The Philippine Department of Labor and Employment (DoLE) plans to lift the ban on sending non-domestic workers to Lebanon in February 2010. The ban was imposed three and a half years ago during the 2006 Lebanon War; It will be lifted only for hotel and restaurant workers. According to Philippine government officials, the ban on domestic workers will stay in place until the Lebanese government agrees to the Philippine government's demand to forge an agreement to ensure the protection of the rights of domestic workers, and to increase the salaries of domestic workers from $300 to $400 per month.
Despite the ban, many Filipino workers have sneaked into Lebanon to work primarily as domestic workers. A recruitment official told The Philippine Star that "at least 50 Filipino domestic helpers are leaving the country daily to work in Lebanon and other countries with existing deployment ban through the illegal escort service in our international airports".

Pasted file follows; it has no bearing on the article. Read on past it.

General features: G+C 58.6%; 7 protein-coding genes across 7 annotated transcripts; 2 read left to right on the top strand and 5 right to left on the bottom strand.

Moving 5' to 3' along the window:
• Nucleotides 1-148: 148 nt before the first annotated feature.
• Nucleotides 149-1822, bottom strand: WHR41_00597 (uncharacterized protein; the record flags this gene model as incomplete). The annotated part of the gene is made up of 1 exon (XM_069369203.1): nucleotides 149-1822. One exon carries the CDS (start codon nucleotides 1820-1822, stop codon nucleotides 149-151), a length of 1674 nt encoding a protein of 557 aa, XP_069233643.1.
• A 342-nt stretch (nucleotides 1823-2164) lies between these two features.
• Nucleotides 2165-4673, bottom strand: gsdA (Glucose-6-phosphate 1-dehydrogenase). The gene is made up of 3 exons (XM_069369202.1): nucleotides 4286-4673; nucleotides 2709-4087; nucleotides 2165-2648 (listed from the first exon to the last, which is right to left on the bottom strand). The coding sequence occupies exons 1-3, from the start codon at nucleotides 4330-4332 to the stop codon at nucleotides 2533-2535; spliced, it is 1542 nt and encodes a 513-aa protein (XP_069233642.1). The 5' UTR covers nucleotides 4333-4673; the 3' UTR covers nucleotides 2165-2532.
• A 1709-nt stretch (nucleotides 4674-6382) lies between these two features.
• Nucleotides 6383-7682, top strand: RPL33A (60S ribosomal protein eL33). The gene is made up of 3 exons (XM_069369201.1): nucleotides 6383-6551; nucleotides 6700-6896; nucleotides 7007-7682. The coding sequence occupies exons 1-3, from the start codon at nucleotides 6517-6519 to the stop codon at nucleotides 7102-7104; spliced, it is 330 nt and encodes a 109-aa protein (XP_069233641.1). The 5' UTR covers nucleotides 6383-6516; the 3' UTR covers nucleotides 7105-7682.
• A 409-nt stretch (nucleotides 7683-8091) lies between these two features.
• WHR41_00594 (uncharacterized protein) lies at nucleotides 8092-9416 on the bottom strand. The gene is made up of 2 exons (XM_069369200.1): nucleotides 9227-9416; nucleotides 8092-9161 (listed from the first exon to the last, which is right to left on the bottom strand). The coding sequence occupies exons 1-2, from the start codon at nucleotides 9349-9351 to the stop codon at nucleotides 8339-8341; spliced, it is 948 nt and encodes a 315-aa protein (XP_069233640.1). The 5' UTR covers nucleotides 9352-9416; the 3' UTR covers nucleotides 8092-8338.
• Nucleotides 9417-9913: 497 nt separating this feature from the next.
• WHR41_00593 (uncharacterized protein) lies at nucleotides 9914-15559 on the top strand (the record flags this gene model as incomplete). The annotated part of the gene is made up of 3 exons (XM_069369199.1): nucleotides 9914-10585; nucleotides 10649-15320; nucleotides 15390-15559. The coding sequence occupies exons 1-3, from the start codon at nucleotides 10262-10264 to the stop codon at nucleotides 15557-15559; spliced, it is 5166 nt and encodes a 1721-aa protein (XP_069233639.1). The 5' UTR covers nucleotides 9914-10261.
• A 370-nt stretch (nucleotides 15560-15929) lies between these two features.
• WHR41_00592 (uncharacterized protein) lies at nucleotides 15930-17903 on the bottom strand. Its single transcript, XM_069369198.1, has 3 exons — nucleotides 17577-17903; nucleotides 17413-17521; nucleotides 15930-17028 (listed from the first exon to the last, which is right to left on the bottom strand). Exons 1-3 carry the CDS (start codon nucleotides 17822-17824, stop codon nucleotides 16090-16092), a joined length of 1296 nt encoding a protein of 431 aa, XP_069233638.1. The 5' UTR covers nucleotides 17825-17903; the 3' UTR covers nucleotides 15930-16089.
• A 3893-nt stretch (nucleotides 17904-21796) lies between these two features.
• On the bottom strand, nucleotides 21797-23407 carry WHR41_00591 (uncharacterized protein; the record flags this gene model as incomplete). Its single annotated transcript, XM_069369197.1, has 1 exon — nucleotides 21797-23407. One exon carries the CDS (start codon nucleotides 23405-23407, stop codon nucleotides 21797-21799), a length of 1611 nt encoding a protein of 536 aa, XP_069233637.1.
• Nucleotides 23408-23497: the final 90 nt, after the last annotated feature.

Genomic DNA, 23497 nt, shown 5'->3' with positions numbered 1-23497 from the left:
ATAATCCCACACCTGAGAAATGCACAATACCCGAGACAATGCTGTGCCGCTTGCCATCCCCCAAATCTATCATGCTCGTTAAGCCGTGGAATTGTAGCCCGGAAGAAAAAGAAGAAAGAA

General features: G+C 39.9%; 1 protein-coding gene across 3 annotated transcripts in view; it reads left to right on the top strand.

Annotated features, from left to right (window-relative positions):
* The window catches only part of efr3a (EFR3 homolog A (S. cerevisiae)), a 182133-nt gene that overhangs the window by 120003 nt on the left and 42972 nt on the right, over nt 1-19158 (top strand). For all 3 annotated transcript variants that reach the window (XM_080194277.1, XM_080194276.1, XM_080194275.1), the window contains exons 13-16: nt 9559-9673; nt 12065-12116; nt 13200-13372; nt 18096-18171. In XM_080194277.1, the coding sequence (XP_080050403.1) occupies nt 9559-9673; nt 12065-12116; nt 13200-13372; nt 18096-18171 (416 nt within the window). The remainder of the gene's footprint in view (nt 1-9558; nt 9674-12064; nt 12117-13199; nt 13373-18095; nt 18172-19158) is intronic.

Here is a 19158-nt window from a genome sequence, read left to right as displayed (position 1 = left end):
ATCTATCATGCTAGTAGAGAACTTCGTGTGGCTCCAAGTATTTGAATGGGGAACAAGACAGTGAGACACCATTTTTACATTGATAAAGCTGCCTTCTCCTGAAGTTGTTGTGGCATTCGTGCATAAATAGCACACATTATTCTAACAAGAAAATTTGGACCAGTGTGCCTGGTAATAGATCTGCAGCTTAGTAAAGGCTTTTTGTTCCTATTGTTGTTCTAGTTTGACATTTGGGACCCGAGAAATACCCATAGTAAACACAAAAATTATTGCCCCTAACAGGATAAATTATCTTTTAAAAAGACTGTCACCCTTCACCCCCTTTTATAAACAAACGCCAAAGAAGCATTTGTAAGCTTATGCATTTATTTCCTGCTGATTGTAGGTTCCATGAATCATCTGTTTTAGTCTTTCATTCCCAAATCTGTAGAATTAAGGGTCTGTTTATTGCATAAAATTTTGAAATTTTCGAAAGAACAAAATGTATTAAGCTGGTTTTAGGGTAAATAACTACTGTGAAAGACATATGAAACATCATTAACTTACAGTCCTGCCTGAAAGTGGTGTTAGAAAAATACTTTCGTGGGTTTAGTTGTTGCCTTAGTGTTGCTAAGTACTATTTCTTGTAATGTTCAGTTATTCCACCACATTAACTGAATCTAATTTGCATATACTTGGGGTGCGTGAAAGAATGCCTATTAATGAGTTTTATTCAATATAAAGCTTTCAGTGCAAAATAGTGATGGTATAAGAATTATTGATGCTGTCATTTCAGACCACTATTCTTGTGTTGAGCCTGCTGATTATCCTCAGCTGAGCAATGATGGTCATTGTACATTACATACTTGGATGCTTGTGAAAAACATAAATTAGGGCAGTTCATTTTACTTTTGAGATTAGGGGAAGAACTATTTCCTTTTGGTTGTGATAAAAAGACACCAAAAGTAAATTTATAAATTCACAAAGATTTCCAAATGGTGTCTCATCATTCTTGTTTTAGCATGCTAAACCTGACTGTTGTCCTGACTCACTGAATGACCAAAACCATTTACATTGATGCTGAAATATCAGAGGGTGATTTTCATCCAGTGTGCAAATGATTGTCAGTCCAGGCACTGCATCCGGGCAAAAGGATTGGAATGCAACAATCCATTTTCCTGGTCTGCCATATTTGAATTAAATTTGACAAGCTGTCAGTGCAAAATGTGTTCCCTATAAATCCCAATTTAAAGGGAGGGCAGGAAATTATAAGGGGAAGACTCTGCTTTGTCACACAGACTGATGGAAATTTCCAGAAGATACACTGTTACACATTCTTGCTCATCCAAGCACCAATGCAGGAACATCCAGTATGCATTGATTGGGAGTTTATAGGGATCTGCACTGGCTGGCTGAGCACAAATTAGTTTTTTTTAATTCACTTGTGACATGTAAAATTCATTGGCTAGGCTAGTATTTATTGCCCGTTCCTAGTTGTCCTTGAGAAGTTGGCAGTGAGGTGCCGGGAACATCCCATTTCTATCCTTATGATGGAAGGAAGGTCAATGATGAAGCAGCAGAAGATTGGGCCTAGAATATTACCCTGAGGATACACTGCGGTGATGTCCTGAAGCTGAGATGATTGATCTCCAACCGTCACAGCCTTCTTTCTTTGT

The motivation behind lifting the ban seems purely economical. The expected growth in Lebanon's tourism sector created many new jobs for migrant workers in the country. At a time when deaths of migrant workers are happening on a weekly if not a daily basis in Lebanon, we think that it is only reasonable to expect the Philippine government to value the safety of its citizens over economic gains. Over the last year 23 Filipino migrant workers have died abroad, as the Arroyo government continued to pursue an aggressive labor export policy.